A HAWC’s-Eye View of the Sky
Results of the first year of operation of HAWC, the gamma ray observatory located in Mexico, are now available.
Another view of the universe is becoming available as the facility known as HAWC gathers data. Analysis of the data by scientists, including Georgia Tech physicist Ignacio Taboada, is revealing astronomical objects never known before.
HAWC is the High-Altitude Water Cherenkov Observatory, nestled at 14,000 feet above sea level between two mountains – Pico de Orizaba and Sierra Negra – in Mexico. It was constructed to locate sources of gamma rays by detecting the secondary particles resulting from the interaction of gamma rays in Earth’s upper atmosphere. Gamma rays are made in extreme environments in the universe, such as supernova explosions, pulsars, and supermassive black holes
HAWC uses light sensors inside 50,000-gallon water tanks to detect the secondary particles of gamma rays. As these particles travel through the water tanks, they produce faint blue light, known as Cherenkov radiation. A total of 300 tanks covers an area of about four football fields.
More than 120 scientists in Europe, Mexico, and the U.S. are involved in the HAWC collaboration. Construction of the gamma ray observatory was completed in March 2015, and results of the first year of operation are now available. At the meeting of the American Physical Society on April 16-19, in Salt Lake City, Utah, scientists will report the first discoveries made possible by HAWC.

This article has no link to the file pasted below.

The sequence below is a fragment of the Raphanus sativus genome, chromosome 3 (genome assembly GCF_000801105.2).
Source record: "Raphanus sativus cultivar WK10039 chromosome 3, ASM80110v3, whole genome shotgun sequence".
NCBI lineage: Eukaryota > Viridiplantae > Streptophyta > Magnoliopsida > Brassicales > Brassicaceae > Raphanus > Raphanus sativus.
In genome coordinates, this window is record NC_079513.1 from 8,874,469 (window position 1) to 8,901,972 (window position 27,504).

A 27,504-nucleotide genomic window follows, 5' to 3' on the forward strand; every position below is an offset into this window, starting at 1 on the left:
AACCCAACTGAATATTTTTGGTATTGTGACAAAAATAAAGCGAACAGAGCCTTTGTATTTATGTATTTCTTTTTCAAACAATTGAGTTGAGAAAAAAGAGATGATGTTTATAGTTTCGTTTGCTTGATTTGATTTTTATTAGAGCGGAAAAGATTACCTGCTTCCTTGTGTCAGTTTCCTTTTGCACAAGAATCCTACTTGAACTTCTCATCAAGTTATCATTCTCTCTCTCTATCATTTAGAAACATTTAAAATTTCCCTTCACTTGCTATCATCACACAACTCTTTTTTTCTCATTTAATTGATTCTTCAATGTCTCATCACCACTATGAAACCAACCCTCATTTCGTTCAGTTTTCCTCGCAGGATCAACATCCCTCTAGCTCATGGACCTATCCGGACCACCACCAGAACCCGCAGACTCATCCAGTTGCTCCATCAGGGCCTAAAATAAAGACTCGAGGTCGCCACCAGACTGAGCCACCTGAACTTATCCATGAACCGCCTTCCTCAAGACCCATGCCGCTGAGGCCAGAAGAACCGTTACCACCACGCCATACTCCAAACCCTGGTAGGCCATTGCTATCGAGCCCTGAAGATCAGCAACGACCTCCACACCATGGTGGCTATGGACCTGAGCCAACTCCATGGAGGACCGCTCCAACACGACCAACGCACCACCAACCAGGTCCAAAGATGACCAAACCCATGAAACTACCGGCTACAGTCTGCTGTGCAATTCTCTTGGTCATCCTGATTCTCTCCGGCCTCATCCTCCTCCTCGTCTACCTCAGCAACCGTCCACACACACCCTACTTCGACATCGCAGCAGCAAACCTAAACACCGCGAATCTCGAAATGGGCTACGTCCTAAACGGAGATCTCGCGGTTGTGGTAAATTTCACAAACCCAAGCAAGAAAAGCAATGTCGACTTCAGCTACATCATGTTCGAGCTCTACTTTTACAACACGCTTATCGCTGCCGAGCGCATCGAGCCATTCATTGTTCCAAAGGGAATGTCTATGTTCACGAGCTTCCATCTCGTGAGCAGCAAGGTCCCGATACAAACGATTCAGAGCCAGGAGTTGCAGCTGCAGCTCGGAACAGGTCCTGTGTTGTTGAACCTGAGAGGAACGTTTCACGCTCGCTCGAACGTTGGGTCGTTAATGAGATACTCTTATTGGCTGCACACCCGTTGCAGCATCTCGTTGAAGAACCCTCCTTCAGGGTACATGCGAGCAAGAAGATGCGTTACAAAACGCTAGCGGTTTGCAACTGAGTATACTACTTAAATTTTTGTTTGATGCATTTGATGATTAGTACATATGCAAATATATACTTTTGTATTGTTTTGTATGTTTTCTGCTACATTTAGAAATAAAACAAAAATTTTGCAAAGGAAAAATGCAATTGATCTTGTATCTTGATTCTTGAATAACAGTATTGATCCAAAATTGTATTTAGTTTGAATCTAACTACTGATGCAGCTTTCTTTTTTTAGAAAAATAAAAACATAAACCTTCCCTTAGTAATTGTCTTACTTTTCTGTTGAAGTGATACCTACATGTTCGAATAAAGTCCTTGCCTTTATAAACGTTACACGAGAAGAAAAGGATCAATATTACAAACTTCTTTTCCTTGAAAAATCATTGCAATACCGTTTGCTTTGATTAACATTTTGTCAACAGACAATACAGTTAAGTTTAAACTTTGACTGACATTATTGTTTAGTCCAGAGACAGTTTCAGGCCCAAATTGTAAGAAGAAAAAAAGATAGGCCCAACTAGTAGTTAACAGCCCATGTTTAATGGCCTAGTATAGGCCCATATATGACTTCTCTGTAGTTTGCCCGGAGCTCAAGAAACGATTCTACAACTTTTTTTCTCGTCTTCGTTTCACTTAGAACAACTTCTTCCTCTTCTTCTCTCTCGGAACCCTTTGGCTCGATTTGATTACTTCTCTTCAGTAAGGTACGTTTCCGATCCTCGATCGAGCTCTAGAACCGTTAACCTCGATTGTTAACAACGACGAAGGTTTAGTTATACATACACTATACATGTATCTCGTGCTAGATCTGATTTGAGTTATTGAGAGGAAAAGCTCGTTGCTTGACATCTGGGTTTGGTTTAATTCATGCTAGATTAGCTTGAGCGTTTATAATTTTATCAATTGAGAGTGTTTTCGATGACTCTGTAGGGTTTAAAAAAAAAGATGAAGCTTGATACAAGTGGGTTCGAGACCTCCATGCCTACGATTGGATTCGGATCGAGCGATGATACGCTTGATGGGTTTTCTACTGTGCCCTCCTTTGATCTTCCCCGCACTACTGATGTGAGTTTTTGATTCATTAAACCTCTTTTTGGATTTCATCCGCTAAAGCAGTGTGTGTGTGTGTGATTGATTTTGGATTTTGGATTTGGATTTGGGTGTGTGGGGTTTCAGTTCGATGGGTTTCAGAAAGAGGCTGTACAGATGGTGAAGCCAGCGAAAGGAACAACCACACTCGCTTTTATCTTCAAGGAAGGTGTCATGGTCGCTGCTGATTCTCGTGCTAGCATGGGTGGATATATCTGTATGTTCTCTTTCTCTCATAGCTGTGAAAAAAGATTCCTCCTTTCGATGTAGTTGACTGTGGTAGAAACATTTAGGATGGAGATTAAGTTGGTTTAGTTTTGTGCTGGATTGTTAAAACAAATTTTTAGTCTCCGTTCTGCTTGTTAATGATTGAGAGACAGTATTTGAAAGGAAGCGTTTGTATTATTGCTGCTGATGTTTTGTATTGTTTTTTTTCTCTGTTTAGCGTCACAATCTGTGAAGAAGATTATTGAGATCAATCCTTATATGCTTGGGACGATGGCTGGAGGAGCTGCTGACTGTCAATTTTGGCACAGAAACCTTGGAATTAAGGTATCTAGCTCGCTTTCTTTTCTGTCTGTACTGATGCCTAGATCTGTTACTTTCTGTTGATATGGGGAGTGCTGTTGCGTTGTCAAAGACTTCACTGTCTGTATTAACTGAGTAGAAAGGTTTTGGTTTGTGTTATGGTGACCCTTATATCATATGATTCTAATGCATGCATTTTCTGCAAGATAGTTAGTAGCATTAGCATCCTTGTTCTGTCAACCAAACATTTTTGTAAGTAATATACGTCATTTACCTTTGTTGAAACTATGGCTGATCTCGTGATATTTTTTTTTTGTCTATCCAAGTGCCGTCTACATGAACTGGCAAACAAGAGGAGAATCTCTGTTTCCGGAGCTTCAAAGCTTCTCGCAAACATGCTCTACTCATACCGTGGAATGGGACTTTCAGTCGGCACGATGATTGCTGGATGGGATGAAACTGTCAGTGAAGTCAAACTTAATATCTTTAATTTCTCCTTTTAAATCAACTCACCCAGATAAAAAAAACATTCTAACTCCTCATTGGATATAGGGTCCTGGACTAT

Among several findings to be reported at the APS meeting is the discovery of several new sources of gamma rays several thousands of light years away in our very own galaxy, the Milky Way. Discovering many new distant objects in so short a time is evidence of HAWC’s sensitivity, Taboada says. It is about 15 times as sensitive as the best previous instruments to survey the sky for gamma rays.
A unique capability of HAWC is that is operates day and night and observes a much larger fraction of the sky than is possible with other instruments, making HAWC an ideal survey detector, Taboada says. “HAWC will help us draw a fuller picture of the universe than we’ve known before.”
Construction of HAWC was funded by the National Science Foundation (NSF) and the U.S. Department of Energy and by Mexico’s Consejo Nacional de Ciencia y Tecnologia. Taboada’s HAWC research in Georgia Tech is funded by NSF and National Aeronautics and Space Administration (NASA).